We’ve discussed many times before how the 401(k) retirement system is a scam, but, if you don’t believe me, how about some basic arithmetic for ya–it’s the ‘management fees’ that fleece you (boldface mine):
Pull up a compounding calculator on line. Take an account with a $100,000 balance and compound it at 7 percent for 50 years. That gives you a return of $3,278,041.36. Now change the calculation to a 5 percent return (reduced by the 2 percent annual fee) for the same $100,000 over the same 50 years. That delivers a return of $1,211,938.32. That’s a difference of $2,066,103.04 – the same 63 percent reduction in value that Smith’s example showed.
While passively managed funds such as index funds (e.g., Vanguard) charge much lower fees, many employees don’t have that option (I don’t), and are placed into high fee accounts. As always, those who need the most help in retirement–less sophisticated investors–are more likely to get suckered into high fee plans.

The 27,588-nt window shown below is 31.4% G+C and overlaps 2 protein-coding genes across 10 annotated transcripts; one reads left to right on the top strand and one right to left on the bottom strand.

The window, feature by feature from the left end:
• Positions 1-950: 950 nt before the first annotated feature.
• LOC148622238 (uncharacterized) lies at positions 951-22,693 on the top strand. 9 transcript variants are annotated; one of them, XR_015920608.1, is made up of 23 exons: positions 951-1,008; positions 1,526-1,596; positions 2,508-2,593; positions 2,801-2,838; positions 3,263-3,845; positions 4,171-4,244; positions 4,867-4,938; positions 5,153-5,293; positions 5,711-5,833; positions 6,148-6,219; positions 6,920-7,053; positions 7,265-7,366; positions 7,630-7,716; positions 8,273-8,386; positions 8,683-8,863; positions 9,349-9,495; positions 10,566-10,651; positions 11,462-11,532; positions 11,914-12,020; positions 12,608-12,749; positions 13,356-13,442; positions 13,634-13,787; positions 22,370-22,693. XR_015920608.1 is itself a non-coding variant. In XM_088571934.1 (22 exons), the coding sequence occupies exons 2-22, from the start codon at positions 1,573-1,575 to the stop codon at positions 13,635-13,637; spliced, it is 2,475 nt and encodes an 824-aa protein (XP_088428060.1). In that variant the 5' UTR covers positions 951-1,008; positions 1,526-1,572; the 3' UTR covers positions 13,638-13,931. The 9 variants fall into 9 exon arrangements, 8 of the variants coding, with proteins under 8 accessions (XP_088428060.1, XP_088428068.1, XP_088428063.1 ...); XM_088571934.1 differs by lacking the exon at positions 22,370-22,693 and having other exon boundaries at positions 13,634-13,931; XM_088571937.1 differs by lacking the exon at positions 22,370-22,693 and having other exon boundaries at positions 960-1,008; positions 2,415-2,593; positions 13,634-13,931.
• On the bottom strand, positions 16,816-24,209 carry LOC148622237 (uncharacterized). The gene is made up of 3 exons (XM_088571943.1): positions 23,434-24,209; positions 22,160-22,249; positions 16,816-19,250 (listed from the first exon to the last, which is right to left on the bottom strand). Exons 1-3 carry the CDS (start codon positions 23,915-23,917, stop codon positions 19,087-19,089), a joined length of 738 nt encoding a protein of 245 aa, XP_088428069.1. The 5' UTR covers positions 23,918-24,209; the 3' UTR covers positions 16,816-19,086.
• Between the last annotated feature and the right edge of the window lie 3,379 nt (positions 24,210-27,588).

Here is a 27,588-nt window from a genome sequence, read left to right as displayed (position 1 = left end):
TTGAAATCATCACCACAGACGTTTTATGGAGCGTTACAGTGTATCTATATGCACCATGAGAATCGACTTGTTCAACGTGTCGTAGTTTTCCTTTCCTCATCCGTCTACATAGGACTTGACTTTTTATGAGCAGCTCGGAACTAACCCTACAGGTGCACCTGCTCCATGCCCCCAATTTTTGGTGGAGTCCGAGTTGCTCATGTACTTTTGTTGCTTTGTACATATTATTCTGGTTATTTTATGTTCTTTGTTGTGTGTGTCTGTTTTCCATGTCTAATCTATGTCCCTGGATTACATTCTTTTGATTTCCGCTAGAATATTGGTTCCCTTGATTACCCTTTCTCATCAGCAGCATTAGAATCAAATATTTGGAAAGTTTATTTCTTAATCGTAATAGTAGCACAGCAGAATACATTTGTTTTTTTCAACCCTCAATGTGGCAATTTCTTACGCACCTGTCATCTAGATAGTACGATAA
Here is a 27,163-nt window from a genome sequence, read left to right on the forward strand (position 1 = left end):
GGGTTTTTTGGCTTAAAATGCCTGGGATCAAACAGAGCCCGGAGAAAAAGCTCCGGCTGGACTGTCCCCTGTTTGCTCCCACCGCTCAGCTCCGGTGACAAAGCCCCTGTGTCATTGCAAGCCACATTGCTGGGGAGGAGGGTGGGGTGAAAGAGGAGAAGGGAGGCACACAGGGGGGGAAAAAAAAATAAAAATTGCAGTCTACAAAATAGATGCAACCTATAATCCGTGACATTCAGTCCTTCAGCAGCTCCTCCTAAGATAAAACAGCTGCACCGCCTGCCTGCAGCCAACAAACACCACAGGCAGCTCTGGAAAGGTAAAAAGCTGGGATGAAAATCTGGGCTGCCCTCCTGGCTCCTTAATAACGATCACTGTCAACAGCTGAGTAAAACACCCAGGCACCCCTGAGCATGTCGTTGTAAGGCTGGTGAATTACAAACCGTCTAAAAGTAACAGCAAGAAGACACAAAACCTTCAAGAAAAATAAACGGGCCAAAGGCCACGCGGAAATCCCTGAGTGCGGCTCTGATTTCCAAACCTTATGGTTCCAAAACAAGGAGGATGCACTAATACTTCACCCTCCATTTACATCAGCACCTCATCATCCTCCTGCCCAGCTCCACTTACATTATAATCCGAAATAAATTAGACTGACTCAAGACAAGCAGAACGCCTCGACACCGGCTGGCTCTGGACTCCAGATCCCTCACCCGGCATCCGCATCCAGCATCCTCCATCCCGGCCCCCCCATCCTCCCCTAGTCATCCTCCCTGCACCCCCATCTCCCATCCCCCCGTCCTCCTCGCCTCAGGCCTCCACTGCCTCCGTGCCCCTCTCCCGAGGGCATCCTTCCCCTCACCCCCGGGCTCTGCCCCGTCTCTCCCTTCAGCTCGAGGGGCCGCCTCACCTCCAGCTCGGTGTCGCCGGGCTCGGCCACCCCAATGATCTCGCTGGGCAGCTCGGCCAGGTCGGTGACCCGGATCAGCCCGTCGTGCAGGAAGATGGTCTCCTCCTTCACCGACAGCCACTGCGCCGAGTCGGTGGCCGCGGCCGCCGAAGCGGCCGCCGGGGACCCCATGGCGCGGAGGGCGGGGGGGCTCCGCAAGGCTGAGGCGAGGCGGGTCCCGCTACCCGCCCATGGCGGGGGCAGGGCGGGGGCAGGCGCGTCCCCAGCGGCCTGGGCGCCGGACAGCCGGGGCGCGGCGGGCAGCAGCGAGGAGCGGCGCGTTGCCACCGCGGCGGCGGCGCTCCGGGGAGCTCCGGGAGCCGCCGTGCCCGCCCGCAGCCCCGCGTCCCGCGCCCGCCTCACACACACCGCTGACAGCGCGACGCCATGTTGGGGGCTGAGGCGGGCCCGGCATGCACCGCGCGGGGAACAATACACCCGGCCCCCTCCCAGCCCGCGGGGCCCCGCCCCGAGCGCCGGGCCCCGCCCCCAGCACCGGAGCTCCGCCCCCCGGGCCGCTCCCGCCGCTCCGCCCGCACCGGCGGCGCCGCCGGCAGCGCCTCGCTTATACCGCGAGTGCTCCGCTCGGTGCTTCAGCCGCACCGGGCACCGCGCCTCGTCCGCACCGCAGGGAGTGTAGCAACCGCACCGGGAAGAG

John Bogle, founder of the Vanguard Group, describes the system like so (boldface mine):
What happens in the fund business is the magic of compound returns is overwhelmed by the tyranny of compounding costs. It’s a mathematical fact. There’s no getting around it. The fact that we don’t look at it— too bad for us….
Well, you have to rely on somebody to get out a compound interest table and look at the impact over an investment lifetime. Do you really want to invest in a system where you put up 100 percent of the capital, you the mutual fund shareholder, you take 100 percent of the risk and you get 30 percent of the return?
I really don’t. I can’t help but think how much better off most of us would have been if we had simply been allowed to supplement our Social Security retirement accounts–especially those, who by being born at the wrong time, ‘mistimed’ the stock market.
And the congregation responds: this is yet another reason why we can’t have nice things.